These Animals Are Officially On the Brink of Extinction
Jan 25, 2019   •   Therese Aseoche
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Jan 25, 2019   •   Therese Aseoche
As humanity continues to ruin the earth with plastic pollution, improper waste management, climate change, and unsustainable hunting and catching practices, all those part of our ecosystem are suffering greatly from our actions. It’s only until it’s too late when we realize the horrible impact of our ignorance.
Here are just some more animals that are now officially endangered or threatened to be:
When was the last time you ate tawilis (freshwater sardine)? Well, news just broke out that it is now endangered due to overfishing, illegal use of active fishing gears, increasing use of fish cages, and the deterioration of the water quality in Taal Lake where it is found, based on a research done at the International Union for Conservation of Nature (IUCN).
With some of its subspecies now listed as critically endangered by the IUCN, there’s no saying if giraffes are going to walk the earth’s surface within the next 50 years. According to the IUCN report, the Kordofan and Nubian subspecies are tagged as “critically endangered,” the reticulated giraffe as “endangered,” the Thornicrofts and West African giraffes as “vulnerable,” and the Rothschild’s giraffe as “near threatened.”
This is most likely due to habitat loss, illegal hunting, and threatening human-wildlife contact.
It’s sad to say that even the humble sea otter isn’t safe from extinction. Due to oil spills, habitat degradation, and accidental conflict with humans (such as shootings and entrapment in fishing traps and gear), the population of sea otters have nearly decreased to a dangerous level until they finally gained protection under the Marine Mammal Protection and Endangered Species Acts in the 1970s.
Their numbers may have recovered, but are still far from original population figures.
An IUCN report back in 2017 listed the cheetah as vulnerable, with a 50% decline in their population in the last 43 years. Cheetahs are also increasingly being driven out from Asia, with only about 50 adult cheetahs left roaming in Iran. This is largely due to loss of habitat and being poached for their skins. Cubs are also being illegally traded.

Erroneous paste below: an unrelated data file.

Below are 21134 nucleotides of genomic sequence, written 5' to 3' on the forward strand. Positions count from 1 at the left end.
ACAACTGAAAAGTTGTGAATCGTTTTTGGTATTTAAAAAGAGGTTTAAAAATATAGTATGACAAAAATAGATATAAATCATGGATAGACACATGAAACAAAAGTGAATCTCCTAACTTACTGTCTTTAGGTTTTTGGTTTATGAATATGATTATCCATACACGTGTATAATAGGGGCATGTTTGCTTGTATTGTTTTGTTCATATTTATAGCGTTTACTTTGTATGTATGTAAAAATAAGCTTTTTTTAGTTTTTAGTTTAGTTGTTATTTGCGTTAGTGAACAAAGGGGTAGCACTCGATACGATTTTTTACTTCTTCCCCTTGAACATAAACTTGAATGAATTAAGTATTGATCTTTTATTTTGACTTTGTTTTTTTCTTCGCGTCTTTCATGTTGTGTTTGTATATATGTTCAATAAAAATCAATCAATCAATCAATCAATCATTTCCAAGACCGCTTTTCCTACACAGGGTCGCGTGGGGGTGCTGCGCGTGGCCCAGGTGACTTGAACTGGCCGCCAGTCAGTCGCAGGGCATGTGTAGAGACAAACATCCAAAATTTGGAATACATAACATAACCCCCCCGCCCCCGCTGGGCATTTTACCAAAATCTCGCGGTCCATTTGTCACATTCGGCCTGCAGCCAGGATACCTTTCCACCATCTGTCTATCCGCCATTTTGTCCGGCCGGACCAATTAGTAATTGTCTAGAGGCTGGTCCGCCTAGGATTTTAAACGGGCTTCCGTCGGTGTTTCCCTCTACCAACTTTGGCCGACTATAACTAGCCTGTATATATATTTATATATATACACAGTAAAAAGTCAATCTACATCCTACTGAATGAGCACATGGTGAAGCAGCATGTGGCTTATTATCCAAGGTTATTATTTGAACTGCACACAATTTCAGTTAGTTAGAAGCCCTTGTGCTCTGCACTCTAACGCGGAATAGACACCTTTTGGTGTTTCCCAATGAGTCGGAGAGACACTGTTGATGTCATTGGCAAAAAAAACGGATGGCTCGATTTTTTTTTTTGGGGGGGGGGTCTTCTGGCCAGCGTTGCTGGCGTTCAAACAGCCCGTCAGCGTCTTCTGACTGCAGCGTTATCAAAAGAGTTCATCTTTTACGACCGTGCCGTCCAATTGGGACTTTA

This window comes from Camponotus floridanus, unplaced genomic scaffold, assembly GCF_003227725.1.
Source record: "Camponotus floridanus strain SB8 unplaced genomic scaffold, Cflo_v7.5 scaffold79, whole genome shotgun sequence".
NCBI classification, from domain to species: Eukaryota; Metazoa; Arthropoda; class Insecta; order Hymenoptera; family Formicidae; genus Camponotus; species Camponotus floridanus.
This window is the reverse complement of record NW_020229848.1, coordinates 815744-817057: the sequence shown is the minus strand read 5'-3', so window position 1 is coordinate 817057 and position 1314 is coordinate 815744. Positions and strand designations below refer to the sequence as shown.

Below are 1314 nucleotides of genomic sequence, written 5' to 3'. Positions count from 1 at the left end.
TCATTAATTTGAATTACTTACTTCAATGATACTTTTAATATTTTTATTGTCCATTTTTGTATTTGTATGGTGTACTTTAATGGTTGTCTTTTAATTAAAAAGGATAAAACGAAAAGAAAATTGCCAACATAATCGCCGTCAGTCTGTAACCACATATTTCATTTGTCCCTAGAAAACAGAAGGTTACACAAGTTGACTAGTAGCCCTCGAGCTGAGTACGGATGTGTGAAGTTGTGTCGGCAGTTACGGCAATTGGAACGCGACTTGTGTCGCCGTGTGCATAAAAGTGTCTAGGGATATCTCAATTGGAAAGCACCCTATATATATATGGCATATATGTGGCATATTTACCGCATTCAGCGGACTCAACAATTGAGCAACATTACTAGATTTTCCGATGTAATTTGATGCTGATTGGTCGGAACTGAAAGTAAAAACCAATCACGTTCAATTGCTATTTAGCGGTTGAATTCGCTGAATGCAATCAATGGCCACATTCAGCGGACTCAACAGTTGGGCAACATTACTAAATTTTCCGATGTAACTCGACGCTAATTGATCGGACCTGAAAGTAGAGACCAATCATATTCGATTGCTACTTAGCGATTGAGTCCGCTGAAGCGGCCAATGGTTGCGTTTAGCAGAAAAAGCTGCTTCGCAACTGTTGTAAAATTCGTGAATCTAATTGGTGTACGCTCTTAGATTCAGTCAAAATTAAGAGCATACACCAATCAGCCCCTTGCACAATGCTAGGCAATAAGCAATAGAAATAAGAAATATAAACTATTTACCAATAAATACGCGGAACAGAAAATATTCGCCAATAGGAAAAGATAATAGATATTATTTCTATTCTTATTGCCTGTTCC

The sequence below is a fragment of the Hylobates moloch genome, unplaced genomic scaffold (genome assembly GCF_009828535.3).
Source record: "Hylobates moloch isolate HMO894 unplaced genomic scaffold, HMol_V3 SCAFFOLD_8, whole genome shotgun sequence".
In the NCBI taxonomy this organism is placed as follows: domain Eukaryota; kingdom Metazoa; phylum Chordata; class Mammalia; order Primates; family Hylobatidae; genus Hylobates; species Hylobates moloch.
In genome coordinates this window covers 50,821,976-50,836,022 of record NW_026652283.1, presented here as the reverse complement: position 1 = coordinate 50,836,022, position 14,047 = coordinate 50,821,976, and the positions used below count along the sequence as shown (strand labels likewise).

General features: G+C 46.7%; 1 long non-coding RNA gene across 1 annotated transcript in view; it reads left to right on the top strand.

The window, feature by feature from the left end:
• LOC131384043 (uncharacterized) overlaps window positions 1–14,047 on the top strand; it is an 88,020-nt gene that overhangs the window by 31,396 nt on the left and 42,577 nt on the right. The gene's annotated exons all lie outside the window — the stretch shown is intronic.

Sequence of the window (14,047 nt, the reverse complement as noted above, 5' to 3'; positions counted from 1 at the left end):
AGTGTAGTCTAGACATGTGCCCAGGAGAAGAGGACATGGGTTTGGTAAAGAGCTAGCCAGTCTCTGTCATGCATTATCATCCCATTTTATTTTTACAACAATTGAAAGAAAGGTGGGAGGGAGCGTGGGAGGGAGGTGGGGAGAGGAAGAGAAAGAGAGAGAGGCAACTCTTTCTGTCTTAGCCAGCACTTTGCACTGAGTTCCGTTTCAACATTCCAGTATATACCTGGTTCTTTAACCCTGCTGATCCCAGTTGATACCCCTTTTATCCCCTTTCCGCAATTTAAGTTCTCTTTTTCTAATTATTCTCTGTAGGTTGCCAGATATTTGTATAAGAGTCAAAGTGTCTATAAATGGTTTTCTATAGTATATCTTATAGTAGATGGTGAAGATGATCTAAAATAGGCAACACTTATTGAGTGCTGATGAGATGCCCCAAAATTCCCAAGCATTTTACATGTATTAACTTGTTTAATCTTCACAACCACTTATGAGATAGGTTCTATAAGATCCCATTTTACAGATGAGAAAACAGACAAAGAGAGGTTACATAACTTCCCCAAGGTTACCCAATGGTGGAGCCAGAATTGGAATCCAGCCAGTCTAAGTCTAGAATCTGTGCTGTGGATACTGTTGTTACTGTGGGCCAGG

Calls to make the cheetah labelled as “officially endangered” rather than “vulnerable” are being made by environmentalists and wildlife experts, although we should already be regarding them as such even without a formal declaration.
Among all rhinos, the Sumatran Rhino is the most endangered subspecies due to the rapid decline of its number over the last 20 years. According to National Geographic, there are only an estimated 80 Sumatran Rhinos left in the world to date with a rare chance of getting to breed with one another due to their being scattered and isolated across the country.
These adorable tree-dwelling animals native to the Himalayan forests are also listed as endangered by the IUCN, with an estimated population of less than 10,000 left in the world due to deforestation, illegal hunting, direct conflict with humans and hunters, and illegal trade.
How can you not be alarmed at the fact that every single subspecies of hummingbird is listed as endangered by the IUCN, including a one in Ecuador’s Andes Mountains which had just been discovered months ago? This is largely due to deforestation, climate change, pesticides, and even their domestication.
The number of endangered species are far too plenty to fit in this simple listicle, and that’s the harsh reality we live in today.
Here’s how we can help them:
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